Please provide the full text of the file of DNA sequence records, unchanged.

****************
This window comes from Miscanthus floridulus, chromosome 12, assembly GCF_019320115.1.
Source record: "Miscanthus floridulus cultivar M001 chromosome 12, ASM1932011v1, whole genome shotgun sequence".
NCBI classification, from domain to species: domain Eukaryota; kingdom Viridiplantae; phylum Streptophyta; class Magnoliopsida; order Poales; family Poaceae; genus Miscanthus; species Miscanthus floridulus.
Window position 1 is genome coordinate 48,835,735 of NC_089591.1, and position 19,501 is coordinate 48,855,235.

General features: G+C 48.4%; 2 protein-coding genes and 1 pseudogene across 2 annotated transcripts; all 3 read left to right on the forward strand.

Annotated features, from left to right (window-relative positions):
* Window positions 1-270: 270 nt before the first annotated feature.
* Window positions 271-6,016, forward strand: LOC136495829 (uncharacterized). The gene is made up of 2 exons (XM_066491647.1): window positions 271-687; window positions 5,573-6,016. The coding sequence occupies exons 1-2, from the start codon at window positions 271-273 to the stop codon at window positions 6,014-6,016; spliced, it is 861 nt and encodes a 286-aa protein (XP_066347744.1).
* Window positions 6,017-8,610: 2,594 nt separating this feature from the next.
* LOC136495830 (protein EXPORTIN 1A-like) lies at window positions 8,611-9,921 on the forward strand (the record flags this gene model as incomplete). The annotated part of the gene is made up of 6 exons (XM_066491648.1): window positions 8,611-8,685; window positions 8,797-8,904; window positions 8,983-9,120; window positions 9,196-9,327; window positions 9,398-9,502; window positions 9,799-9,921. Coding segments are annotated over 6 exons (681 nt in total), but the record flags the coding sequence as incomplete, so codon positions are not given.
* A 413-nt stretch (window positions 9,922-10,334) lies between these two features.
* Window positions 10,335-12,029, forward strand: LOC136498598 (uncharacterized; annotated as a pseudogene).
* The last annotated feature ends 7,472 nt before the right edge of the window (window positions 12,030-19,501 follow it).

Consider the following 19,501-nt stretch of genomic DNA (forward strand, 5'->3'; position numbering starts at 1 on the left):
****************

This window comes from Miscanthus floridulus, chromosome 12, assembly GCF_019320115.1.
Source record: "Miscanthus floridulus cultivar M001 chromosome 12, ASM1932011v1, whole genome shotgun sequence".
NCBI classification, from domain to species: domain Eukaryota; kingdom Viridiplantae; phylum Streptophyta; class Magnoliopsida; order Poales; family Poaceae; genus Miscanthus; species Miscanthus floridulus.
Window position 1 is genome coordinate 48,835,735 of NC_089591.1, and position 19,501 is coordinate 48,855,235.

General features: G+C 48.4%; 2 protein-coding genes and 1 pseudogene across 2 annotated transcripts; all 3 read left to right on the forward strand.

Annotated features, from left to right (window-relative positions):
* Window positions 1-270: 270 nt before the first annotated feature.
* Window positions 271-6,016, forward strand: LOC136495829 (uncharacterized). The gene is made up of 2 exons (XM_066491647.1): window positions 271-687; window positions 5,573-6,016. The coding sequence occupies exons 1-2, from the start codon at window positions 271-273 to the stop codon at window positions 6,014-6,016; spliced, it is 861 nt and encodes a 286-aa protein (XP_066347744.1).
* Window positions 6,017-8,610: 2,594 nt separating this feature from the next.
* LOC136495830 (protein EXPORTIN 1A-like) lies at window positions 8,611-9,921 on the forward strand (the record flags this gene model as incomplete). The annotated part of the gene is made up of 6 exons (XM_066491648.1): window positions 8,611-8,685; window positions 8,797-8,904; window positions 8,983-9,120; window positions 9,196-9,327; window positions 9,398-9,502; window positions 9,799-9,921. Coding segments are annotated over 6 exons (681 nt in total), but the record flags the coding sequence as incomplete, so codon positions are not given.
* A 413-nt stretch (window positions 9,922-10,334) lies between these two features.
* Window positions 10,335-12,029, forward strand: LOC136498598 (uncharacterized; annotated as a pseudogene).
* The last annotated feature ends 7,472 nt before the right edge of the window (window positions 12,030-19,501 follow it).

Consider the following 19,501-nt stretch of genomic DNA (forward strand, 5'->3'; position numbering starts at 1 on the left):